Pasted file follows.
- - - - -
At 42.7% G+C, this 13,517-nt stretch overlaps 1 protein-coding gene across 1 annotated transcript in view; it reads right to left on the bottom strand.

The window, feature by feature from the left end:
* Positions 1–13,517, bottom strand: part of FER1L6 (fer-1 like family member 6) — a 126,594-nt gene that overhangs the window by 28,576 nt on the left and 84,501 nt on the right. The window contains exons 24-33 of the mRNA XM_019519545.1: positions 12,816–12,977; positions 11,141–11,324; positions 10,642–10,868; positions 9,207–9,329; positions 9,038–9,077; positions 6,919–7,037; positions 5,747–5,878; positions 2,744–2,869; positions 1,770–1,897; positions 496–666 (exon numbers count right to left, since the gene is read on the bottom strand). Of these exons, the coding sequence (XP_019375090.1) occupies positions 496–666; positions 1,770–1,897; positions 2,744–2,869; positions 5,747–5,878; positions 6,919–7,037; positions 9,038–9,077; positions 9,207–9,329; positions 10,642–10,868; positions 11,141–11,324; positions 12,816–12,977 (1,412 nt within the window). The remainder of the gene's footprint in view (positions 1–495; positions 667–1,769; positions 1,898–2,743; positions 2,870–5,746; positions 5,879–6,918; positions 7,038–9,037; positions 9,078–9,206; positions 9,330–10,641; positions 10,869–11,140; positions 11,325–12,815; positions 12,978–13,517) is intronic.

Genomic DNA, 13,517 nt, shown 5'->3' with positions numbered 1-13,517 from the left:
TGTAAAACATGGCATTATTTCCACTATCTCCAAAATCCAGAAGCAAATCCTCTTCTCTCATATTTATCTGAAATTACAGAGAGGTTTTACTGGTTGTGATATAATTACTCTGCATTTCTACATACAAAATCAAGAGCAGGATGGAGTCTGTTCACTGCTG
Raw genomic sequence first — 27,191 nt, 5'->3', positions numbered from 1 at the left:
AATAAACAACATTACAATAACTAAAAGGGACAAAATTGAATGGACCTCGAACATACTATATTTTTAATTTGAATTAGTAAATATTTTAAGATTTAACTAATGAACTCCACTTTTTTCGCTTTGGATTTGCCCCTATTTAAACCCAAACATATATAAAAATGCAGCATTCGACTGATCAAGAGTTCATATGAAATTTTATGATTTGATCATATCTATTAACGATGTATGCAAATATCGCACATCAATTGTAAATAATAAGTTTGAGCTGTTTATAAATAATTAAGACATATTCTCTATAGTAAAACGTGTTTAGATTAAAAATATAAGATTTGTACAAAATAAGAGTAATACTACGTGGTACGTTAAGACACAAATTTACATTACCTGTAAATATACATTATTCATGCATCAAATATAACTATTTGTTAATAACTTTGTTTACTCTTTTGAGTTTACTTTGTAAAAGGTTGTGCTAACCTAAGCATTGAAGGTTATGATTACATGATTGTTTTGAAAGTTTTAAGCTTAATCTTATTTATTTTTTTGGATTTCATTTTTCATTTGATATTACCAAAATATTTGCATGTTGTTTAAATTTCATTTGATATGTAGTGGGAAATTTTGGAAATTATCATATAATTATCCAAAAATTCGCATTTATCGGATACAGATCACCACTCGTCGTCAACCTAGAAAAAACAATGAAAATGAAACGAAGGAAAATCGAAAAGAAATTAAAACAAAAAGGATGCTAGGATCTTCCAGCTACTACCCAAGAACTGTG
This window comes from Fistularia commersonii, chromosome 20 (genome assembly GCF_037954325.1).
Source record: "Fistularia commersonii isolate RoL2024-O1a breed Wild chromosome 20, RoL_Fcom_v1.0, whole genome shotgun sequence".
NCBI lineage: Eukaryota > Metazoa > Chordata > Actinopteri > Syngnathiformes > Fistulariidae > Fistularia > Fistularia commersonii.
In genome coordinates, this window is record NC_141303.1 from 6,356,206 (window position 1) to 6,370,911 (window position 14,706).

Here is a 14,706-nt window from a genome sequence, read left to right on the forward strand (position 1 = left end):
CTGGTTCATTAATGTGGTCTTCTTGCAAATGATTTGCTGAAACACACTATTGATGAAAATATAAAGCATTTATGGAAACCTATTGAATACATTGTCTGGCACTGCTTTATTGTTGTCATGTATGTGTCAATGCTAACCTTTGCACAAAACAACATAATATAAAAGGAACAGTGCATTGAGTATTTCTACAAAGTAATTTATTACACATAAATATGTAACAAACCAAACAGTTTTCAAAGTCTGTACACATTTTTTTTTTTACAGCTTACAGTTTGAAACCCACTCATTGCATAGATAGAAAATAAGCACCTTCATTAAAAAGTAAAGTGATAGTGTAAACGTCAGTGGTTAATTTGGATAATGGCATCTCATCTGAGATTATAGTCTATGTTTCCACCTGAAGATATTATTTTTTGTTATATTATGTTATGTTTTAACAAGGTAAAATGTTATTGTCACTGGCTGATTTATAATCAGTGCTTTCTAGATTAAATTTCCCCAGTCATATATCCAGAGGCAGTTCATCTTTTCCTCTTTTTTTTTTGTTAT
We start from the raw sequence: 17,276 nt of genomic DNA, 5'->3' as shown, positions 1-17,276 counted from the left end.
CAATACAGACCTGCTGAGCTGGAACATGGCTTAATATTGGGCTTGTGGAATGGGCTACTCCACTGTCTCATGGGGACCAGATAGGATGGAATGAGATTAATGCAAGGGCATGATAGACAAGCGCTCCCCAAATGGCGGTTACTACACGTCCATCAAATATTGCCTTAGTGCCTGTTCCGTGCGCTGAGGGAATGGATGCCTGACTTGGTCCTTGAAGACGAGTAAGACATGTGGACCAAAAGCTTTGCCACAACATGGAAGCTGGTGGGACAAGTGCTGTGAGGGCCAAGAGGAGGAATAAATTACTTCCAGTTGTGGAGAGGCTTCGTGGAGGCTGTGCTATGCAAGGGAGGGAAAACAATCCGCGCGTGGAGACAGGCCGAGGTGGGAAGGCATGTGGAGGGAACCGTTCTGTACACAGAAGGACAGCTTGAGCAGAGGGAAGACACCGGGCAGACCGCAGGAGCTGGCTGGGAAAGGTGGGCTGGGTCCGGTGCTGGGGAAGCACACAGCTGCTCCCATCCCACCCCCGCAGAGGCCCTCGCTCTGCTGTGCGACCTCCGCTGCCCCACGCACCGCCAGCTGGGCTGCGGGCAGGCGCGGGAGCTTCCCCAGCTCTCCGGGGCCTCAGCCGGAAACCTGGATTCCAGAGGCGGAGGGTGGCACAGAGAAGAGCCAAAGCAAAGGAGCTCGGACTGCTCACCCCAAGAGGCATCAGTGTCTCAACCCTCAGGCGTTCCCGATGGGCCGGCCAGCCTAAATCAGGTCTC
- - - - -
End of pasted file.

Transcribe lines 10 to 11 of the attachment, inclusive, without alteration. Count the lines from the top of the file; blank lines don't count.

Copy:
NCBI lineage: Eukaryota > Metazoa > Chordata > Actinopteri > Syngnathiformes > Fistulariidae > Fistularia > Fistularia commersonii.
In genome coordinates, this window is record NC_141303.1 from 6,356,206 (window position 1) to 6,370,911 (window position 14,706).